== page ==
"For the past few hundred years, most of what we’ve been taught about the native cultures of North America came from reports authored by the conquerors and colonizers who destroyed them. Now—with the technological advances of modern archaeology and a new perspective on world history—we are finally able to piece together their compelling true stories. In Ancient Civilizations of North America, Professor Edwin Barnhart, Director of the Maya Exploration Center, will open your eyes to a fascinating world you never knew existed—even though you’ve been living right next to it, or even on top of it, for as long as you’ve been on the continent.
The peoples of ancient North America were exceptionally knowledgeable about their environment, but their intellectual and artistic curiosity went much beyond the immediate need for food and safety. Beginning thousands of years ago, and without benefit of written language, native peoples became mathematicians, construction and soil engineers, astronomers, urban planners, and more. They developed thriving cities, extensive trade routes, canals to bring water to the desert, and earthworks we still marvel over today.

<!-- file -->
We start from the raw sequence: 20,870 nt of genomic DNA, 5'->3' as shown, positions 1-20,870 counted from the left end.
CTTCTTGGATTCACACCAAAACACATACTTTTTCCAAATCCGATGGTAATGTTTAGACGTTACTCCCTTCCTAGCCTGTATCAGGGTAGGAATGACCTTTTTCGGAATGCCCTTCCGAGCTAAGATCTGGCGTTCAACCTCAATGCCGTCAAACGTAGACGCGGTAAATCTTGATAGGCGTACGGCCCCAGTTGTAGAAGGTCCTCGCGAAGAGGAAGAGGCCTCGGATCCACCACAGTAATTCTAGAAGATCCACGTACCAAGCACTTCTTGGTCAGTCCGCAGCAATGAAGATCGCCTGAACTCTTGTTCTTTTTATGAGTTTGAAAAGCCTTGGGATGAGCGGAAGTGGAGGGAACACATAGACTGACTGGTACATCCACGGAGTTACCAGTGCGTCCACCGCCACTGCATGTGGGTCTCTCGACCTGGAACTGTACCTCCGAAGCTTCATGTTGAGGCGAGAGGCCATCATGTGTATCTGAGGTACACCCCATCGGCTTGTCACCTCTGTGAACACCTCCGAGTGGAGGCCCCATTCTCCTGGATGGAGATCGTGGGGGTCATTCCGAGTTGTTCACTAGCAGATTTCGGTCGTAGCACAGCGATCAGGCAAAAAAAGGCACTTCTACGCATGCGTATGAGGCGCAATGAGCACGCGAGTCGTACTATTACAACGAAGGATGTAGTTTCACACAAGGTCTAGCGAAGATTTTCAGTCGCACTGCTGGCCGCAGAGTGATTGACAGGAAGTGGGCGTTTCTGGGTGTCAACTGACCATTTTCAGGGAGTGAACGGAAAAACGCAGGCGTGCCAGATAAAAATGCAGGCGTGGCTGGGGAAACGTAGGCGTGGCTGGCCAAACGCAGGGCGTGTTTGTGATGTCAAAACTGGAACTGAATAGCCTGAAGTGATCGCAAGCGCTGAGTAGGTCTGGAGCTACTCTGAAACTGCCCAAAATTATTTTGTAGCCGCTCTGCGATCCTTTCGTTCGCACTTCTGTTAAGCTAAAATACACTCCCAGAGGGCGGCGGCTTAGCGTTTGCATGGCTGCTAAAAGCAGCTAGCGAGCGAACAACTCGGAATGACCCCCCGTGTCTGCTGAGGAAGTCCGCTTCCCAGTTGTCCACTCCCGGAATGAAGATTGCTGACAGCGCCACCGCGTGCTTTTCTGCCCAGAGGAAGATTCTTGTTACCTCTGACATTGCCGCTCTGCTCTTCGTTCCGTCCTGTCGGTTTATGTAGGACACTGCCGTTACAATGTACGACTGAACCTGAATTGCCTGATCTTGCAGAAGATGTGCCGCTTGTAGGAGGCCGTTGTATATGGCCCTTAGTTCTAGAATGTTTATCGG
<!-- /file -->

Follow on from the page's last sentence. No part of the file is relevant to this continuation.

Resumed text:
In 24 exciting lectures, you’ll learn about the vibrant cities of Poverty Point, the first city in North America, built about 3,500 years ago, and Cahokia, the largest city of ancient North America. You’ll explore the many ways in which the Chacoan environment provided cultural and religious focus for peoples of the southwest. And you’ll learn about the Iroquoian source of some of our most basic “American” values."
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